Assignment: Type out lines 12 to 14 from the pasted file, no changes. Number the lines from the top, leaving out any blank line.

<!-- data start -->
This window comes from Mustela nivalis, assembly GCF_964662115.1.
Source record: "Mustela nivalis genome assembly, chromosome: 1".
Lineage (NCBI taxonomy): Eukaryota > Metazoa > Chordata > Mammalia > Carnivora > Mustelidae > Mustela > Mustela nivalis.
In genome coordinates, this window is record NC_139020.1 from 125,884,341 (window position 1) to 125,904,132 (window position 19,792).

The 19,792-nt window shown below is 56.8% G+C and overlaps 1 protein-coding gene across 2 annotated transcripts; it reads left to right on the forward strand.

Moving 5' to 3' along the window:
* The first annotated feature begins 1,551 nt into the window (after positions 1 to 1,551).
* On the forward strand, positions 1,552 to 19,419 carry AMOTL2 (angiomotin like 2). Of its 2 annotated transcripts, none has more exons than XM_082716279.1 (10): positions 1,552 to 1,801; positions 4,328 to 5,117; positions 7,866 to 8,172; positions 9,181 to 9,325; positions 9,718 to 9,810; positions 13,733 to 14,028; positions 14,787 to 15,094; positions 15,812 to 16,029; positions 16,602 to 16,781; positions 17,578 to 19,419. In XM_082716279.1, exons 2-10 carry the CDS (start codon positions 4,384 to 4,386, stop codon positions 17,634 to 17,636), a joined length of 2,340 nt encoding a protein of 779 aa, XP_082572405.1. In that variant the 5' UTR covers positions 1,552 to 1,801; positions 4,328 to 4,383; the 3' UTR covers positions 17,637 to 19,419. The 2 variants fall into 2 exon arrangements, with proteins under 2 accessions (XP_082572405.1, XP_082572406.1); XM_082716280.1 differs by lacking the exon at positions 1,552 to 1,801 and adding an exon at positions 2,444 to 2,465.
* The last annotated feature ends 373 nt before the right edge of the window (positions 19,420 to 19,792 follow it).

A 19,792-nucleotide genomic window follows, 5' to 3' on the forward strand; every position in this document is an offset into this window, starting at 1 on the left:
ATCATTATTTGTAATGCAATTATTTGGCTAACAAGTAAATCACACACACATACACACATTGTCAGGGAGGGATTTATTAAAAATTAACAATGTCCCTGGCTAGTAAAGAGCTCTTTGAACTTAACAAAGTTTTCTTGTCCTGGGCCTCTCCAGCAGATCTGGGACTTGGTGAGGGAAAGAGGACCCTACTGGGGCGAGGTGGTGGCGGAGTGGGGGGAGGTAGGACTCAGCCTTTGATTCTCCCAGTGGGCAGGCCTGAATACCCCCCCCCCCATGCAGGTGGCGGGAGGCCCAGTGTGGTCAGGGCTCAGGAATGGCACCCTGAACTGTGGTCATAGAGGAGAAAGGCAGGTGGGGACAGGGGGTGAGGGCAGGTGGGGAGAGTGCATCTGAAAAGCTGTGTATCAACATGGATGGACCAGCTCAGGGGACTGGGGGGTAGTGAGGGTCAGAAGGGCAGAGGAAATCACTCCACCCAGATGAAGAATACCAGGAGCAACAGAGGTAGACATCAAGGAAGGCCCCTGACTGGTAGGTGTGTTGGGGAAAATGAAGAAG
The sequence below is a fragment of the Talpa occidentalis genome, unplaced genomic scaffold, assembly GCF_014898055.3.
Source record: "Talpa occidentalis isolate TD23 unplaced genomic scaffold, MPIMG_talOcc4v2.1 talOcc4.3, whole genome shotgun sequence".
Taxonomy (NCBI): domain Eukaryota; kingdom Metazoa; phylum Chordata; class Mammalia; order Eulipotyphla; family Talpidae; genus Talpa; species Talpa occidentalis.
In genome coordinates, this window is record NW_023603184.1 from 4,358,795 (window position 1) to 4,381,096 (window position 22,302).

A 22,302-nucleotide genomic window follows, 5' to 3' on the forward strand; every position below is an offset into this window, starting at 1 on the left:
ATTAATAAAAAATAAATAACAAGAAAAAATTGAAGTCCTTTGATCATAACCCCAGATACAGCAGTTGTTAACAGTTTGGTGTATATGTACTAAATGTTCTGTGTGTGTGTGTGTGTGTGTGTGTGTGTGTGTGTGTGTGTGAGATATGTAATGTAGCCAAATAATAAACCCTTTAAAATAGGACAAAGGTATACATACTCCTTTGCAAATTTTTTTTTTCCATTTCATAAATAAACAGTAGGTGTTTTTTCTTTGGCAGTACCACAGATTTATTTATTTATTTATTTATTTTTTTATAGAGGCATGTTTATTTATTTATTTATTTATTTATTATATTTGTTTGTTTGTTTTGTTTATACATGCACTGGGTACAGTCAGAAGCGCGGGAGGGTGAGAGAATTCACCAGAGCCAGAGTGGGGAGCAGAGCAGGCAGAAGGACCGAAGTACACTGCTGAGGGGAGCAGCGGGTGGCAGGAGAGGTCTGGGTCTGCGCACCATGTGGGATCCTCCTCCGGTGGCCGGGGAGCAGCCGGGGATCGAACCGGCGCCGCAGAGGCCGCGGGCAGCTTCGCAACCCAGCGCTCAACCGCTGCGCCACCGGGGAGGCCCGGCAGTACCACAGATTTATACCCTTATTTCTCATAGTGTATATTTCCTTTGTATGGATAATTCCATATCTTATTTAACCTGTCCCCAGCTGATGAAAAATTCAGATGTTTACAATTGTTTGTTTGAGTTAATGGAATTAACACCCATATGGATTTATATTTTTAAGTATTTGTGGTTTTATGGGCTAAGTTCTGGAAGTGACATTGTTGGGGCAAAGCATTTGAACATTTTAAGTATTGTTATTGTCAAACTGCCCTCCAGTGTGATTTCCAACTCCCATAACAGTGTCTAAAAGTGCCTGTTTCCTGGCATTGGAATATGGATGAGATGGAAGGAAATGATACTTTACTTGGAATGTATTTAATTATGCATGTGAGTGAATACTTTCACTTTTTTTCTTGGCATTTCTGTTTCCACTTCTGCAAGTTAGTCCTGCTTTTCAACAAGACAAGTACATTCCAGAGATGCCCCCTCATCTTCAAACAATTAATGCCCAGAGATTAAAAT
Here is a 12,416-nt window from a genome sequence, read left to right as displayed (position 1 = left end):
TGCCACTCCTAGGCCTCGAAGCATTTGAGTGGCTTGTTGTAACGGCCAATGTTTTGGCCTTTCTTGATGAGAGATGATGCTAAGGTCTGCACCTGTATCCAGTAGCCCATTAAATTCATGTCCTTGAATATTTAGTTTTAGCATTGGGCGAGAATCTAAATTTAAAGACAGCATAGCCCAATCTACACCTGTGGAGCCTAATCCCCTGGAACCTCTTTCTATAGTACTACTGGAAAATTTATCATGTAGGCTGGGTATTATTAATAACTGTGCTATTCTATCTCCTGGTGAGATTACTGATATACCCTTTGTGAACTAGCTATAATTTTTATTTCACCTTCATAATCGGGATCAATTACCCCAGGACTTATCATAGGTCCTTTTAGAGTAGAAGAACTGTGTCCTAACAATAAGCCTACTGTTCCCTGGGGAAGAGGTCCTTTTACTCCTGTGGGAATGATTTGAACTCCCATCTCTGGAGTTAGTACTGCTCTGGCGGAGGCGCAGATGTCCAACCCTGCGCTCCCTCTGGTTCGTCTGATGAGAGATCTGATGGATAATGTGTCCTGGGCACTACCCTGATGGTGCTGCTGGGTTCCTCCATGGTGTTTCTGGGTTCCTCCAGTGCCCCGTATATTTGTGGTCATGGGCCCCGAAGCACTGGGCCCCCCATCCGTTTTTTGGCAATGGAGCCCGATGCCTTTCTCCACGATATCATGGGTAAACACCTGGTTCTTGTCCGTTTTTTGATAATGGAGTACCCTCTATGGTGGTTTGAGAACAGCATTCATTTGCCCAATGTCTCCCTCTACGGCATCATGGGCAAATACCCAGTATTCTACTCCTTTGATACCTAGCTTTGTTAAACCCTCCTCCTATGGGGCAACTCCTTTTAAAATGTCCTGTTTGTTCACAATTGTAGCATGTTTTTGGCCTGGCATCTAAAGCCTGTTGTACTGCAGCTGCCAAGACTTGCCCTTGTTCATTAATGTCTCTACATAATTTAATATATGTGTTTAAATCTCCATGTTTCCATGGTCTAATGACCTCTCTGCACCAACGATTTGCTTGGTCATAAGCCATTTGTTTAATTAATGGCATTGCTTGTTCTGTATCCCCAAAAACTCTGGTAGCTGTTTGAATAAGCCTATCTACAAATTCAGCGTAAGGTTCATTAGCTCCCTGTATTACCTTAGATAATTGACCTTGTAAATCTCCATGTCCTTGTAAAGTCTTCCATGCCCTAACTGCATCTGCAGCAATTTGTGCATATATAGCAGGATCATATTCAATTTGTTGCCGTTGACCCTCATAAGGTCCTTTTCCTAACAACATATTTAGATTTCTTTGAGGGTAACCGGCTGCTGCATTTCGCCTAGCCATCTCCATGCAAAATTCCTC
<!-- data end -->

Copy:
The sequence below is a fragment of the Talpa occidentalis genome, unplaced genomic scaffold, assembly GCF_014898055.3.
Source record: "Talpa occidentalis isolate TD23 unplaced genomic scaffold, MPIMG_talOcc4v2.1 talOcc4.3, whole genome shotgun sequence".
Taxonomy (NCBI): domain Eukaryota; kingdom Metazoa; phylum Chordata; class Mammalia; order Eulipotyphla; family Talpidae; genus Talpa; species Talpa occidentalis.